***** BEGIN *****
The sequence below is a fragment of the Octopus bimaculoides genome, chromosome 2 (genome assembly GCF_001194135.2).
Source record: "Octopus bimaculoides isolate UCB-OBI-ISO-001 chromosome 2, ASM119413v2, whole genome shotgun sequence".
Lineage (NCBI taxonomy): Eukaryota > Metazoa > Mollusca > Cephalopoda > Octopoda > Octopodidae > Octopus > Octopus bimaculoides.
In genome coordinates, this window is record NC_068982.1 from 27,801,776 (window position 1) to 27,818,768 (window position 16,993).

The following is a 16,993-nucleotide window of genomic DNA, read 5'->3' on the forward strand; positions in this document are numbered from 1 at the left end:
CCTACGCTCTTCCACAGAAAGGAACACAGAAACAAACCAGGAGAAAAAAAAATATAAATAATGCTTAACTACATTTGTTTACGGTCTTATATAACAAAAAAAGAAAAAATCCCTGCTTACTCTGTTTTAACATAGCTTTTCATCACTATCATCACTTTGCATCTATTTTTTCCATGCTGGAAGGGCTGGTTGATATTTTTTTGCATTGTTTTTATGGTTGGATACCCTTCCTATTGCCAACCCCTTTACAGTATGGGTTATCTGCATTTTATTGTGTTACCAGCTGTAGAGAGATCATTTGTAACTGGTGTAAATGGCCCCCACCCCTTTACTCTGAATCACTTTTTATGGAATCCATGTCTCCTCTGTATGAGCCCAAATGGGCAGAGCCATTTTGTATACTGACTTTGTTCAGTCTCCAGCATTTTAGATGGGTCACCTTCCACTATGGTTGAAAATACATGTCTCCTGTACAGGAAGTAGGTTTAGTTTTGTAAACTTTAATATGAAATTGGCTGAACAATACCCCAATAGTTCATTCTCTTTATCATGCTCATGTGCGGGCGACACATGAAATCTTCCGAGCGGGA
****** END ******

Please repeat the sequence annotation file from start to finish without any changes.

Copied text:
The sequence below is a fragment of the Octopus bimaculoides genome, chromosome 2 (genome assembly GCF_001194135.2).
Source record: "Octopus bimaculoides isolate UCB-OBI-ISO-001 chromosome 2, ASM119413v2, whole genome shotgun sequence".
Lineage (NCBI taxonomy): Eukaryota > Metazoa > Mollusca > Cephalopoda > Octopoda > Octopodidae > Octopus > Octopus bimaculoides.
In genome coordinates, this window is record NC_068982.1 from 27,801,776 (window position 1) to 27,818,768 (window position 16,993).

The following is a 16,993-nucleotide window of genomic DNA, read 5'->3' on the forward strand; positions in this document are numbered from 1 at the left end:
CCTACGCTCTTCCACAGAAAGGAACACAGAAACAAACCAGGAGAAAAAAAAATATAAATAATGCTTAACTACATTTGTTTACGGTCTTATATAACAAAAAAAGAAAAAATCCCTGCTTACTCTGTTTTAACATAGCTTTTCATCACTATCATCACTTTGCATCTATTTTTTCCATGCTGGAAGGGCTGGTTGATATTTTTTTGCATTGTTTTTATGGTTGGATACCCTTCCTATTGCCAACCCCTTTACAGTATGGGTTATCTGCATTTTATTGTGTTACCAGCTGTAGAGAGATCATTTGTAACTGGTGTAAATGGCCCCCACCCCTTTACTCTGAATCACTTTTTATGGAATCCATGTCTCCTCTGTATGAGCCCAAATGGGCAGAGCCATTTTGTATACTGACTTTGTTCAGTCTCCAGCATTTTAGATGGGTCACCTTCCACTATGGTTGAAAATACATGTCTCCTGTACAGGAAGTAGGTTTAGTTTTGTAAACTTTAATATGAAATTGGCTGAACAATACCCCAATAGTTCATTCTCTTTATCATGCTCATGTGCGGGCGACACATGAAATCTTCCGAGCGGGA